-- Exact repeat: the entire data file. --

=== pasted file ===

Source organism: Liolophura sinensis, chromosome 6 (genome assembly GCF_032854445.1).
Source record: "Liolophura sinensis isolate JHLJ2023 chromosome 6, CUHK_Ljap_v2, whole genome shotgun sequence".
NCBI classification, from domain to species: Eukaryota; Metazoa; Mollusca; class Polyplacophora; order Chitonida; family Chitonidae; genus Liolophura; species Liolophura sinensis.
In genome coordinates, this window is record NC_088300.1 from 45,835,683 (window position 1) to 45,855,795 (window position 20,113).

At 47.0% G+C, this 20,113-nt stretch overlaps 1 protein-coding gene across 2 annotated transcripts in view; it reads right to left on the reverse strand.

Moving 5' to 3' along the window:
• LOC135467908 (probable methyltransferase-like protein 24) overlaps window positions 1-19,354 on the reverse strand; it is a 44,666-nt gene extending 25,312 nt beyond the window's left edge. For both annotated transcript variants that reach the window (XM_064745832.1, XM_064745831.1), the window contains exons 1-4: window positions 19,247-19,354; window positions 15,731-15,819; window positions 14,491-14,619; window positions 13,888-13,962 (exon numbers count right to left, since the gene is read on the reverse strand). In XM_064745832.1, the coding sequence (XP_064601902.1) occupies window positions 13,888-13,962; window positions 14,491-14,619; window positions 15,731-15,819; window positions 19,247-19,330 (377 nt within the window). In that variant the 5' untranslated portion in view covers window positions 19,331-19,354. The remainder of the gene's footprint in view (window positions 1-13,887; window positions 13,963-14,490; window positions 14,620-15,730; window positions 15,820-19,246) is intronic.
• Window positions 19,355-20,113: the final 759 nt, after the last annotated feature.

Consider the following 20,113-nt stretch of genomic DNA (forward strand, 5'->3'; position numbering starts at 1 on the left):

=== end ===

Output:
Source organism: Liolophura sinensis, chromosome 6 (genome assembly GCF_032854445.1).
Source record: "Liolophura sinensis isolate JHLJ2023 chromosome 6, CUHK_Ljap_v2, whole genome shotgun sequence".
NCBI classification, from domain to species: Eukaryota; Metazoa; Mollusca; class Polyplacophora; order Chitonida; family Chitonidae; genus Liolophura; species Liolophura sinensis.
In genome coordinates, this window is record NC_088300.1 from 45,835,683 (window position 1) to 45,855,795 (window position 20,113).

At 47.0% G+C, this 20,113-nt stretch overlaps 1 protein-coding gene across 2 annotated transcripts in view; it reads right to left on the reverse strand.

Moving 5' to 3' along the window:
• LOC135467908 (probable methyltransferase-like protein 24) overlaps window positions 1-19,354 on the reverse strand; it is a 44,666-nt gene extending 25,312 nt beyond the window's left edge. For both annotated transcript variants that reach the window (XM_064745832.1, XM_064745831.1), the window contains exons 1-4: window positions 19,247-19,354; window positions 15,731-15,819; window positions 14,491-14,619; window positions 13,888-13,962 (exon numbers count right to left, since the gene is read on the reverse strand). In XM_064745832.1, the coding sequence (XP_064601902.1) occupies window positions 13,888-13,962; window positions 14,491-14,619; window positions 15,731-15,819; window positions 19,247-19,330 (377 nt within the window). In that variant the 5' untranslated portion in view covers window positions 19,331-19,354. The remainder of the gene's footprint in view (window positions 1-13,887; window positions 13,963-14,490; window positions 14,620-15,730; window positions 15,820-19,246) is intronic.
• Window positions 19,355-20,113: the final 759 nt, after the last annotated feature.

Consider the following 20,113-nt stretch of genomic DNA (forward strand, 5'->3'; position numbering starts at 1 on the left):